You've heard of endorphins - those "happy chemicals" known to improve mood and and make people cheerful. But what about "endolphins"? For a group of Maui swimmers, it's the secret behind their seemingly never-ending energy and warmhearted spunk.
"I can go through the day and just feel dragged down by work. Then I start swimming and feeling better and all the junk just washes away and, oh boy, I'm in a good mood - it's the endolphins," gushes Janet Mercer.
Known collectively as the Maui Masters, members come from different backgrounds, athletic ability and ages to hang out and socialize - all while getting fit. The one thing they all share is a love for swimming.
Sunday morning swimmers pose for their underwater portrait during one of the group’s weekly excursions along the south Maui coast.
"We get a wide range of people coming out, but it's swimming that ties them all together," says coach Malcolm Cooper, himself a lifelong swimmer and former college All-American.
Anyone age 18 or older can choose from two clubs here on Maui that fall under the Masters umbrella: Maui Masters Swim Club and Valley Isle Masters Swimmers. Sign up for one and get the benefits of both.
"The clubs work together, so we ask that people join one of the two clubs and then you can swim at either club," explains Janet Renner, who launched Valley Isle Master Swimmers in the early 1990s.
Perks include coached workouts and personal instruction, social activities and reserved practice slots at county pools, including sites in Pukalani, Kihei, Wailuku and Kahului. For those who can yank themselves out of bed while the rest of the island sleeps, early bird sessions begin at 5:30 a.m. in Kihei or 6 a.m. in Wailuku.
"When visiting Masters swimmers come to visit, they're amazed at what we have here," says Renner, adding that Maui's top-notch facilities coupled with its natural surroundings are a swimmer's dream.
Don't be fooled - or intimidated - by the term "Masters." The clubs cater to all levels, from competitive triathletes to first-time swimmers. The only prerequisite is to comfortably swim 50 meters without stopping - that's one length down an Olympic-sized pool.
"I know it intimidated me when I first heard the word 'Masters,' especially since I wasn't really a swimmer," says Mercer, who has been with the club for 15 years. "But there's absolutely no pressure - you can decide how much you want to put into it."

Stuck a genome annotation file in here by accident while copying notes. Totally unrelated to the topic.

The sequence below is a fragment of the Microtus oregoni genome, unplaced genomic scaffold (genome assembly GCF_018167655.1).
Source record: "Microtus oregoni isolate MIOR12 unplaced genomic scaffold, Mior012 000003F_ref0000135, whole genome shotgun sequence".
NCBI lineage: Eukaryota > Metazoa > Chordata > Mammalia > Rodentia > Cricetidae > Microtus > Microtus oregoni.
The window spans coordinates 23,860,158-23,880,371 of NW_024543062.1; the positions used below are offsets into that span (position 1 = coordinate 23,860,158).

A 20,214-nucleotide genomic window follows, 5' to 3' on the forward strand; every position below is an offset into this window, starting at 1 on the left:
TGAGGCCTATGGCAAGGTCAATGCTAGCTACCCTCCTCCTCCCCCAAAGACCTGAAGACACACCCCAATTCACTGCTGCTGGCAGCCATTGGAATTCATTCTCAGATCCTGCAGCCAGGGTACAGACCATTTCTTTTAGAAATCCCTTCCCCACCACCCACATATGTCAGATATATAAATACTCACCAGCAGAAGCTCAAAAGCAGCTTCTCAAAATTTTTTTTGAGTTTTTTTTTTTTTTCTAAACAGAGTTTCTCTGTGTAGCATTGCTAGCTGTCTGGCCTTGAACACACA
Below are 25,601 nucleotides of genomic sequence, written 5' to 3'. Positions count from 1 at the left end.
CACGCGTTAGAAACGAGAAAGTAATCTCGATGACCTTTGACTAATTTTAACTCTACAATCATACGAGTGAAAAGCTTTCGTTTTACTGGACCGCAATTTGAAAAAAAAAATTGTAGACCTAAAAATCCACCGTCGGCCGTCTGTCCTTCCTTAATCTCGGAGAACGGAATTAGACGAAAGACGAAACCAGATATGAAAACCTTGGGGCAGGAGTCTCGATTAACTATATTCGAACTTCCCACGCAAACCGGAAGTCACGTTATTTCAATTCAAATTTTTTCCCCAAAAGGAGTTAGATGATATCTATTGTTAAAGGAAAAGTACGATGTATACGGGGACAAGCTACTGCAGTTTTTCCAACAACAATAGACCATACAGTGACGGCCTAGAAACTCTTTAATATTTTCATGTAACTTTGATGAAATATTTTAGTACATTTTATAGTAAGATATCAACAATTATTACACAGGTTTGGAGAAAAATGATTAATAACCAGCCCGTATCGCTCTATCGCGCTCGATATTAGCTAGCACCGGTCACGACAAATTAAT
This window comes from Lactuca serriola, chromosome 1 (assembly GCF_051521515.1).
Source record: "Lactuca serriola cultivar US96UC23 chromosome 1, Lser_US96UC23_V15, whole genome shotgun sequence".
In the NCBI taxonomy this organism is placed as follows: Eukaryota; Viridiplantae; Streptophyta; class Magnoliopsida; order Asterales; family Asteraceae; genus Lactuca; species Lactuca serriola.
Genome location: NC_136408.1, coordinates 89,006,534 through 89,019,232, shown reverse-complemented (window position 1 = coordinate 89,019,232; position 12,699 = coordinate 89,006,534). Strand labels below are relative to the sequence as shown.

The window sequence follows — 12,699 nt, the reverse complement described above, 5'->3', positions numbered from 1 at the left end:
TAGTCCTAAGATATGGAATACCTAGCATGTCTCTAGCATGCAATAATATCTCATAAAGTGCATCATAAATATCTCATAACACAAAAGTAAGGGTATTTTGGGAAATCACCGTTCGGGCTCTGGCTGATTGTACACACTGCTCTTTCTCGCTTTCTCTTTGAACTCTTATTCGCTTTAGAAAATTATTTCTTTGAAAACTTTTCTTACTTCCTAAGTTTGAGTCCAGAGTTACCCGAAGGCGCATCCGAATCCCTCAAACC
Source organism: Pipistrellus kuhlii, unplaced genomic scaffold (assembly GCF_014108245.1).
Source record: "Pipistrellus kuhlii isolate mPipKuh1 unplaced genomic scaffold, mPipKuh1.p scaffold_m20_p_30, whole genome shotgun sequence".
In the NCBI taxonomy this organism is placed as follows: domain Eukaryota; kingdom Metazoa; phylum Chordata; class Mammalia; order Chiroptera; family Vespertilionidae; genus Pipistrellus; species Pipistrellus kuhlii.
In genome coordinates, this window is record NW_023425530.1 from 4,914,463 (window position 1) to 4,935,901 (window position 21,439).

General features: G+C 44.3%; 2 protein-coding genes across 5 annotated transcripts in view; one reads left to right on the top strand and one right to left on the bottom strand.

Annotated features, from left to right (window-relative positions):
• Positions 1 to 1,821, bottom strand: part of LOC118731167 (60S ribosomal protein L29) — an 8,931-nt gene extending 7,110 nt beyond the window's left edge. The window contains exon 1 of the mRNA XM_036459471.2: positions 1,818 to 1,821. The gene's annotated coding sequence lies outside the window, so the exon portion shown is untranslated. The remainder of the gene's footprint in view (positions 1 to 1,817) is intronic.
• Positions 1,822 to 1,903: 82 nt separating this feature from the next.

Swimmers are grouped by their ability rather than seniority, which means people in their 20s might be in the same lane as swimmers two or three times their age.
"People will try to get in shape before they come here, but the purpose is to come here and we'll help you get in shape," Renner insists.
Often there's just as much mingling as there is exercising, with clusters of swimmers chatting away as they kick and stroke their way down the lane.
"The coaches group you by ability, so you have a kind of camaraderie in your lane ... It's a workout, but there's a whole lot of socializing too," says Christine Andrews.
She adds that this helps build the club's "team mentality."
"Swimming is an individual sport, but the idea of having a Masters team is fun too," she says.
"The philosophy of Masters swimming isn't designed to turn out the best athletes in the world. It's all about getting good aerobic training, improving health and having a good time," he adds.
For those looking to leave the confines of a swimming pool for a high-seas adventure, there's a handful of open ocean races throughout the year.
"Our ocean races are made of a community of people who love the ocean," says Cooper. "We're so lucky with the natural surroundings that we've got here and it's another way to appreciate it."
A crowd favorite is the annual Maui Channel Swim. Notorious for its rough conditions and swift currents, the race begins on Lanai and takes swimmers across the Auau Channel to Black Rock on Kaanapali Beach. The grueling 9.5 mile course is split among a six-person relay team, with each swimmer doing a half-hour leg until all team members have raced. Then, each swimmer completes a 10-minute leg until one of them crosses the finish line.
Another popular race is the 'Aumakua Swim happening Labor Day weekend. The 2.4 mile trek leads swimmers along an oval-shaped course just off the Makena coast. A shorter sprint mile race is also included.
For those who aren't in a rush but still want to enjoy the open ocean, there are the Sunday swims. These unofficial sea expeditions attract anywhere from 12 swimmers on a slow day, to more than 20 when it gets really crowded.
"We'll gather in the parking lot and socialize and chat while we get sunscreen on, get down to the beach, chat some more and talk about how cold the water is. Then we'll start to go in, swim a bit and stop along the way and chat again," jokes Doug Rice, describing the easygoing atmosphere of the Sunday swims.
The usual route begins at the south end of Maluaka Beach (fronting the Maui Prince Hotel) to Puu Olai Beach and back. The nearly 2.5 mile journey takes anywhere from an hour and a half to two hours, depending on the cast of creatures the group encounters along the way. Green sea turtles, dolphins, eels, manta rays, and yes, even the dreaded shark are all part of the scenery during the open ocean swims.
"We have regular gathering spots along the way and if something interesting comes up we'll stop and watch it," Rice explains.
So whether pool practices, ocean races or Sunday swims are your speed, take a dive off the deep end and join this wacky cast of characters. Who knows, maybe you'll catch a jolt of "endolphins" along the way.
Lehia Apana can be reached at firstname.lastname@example.org.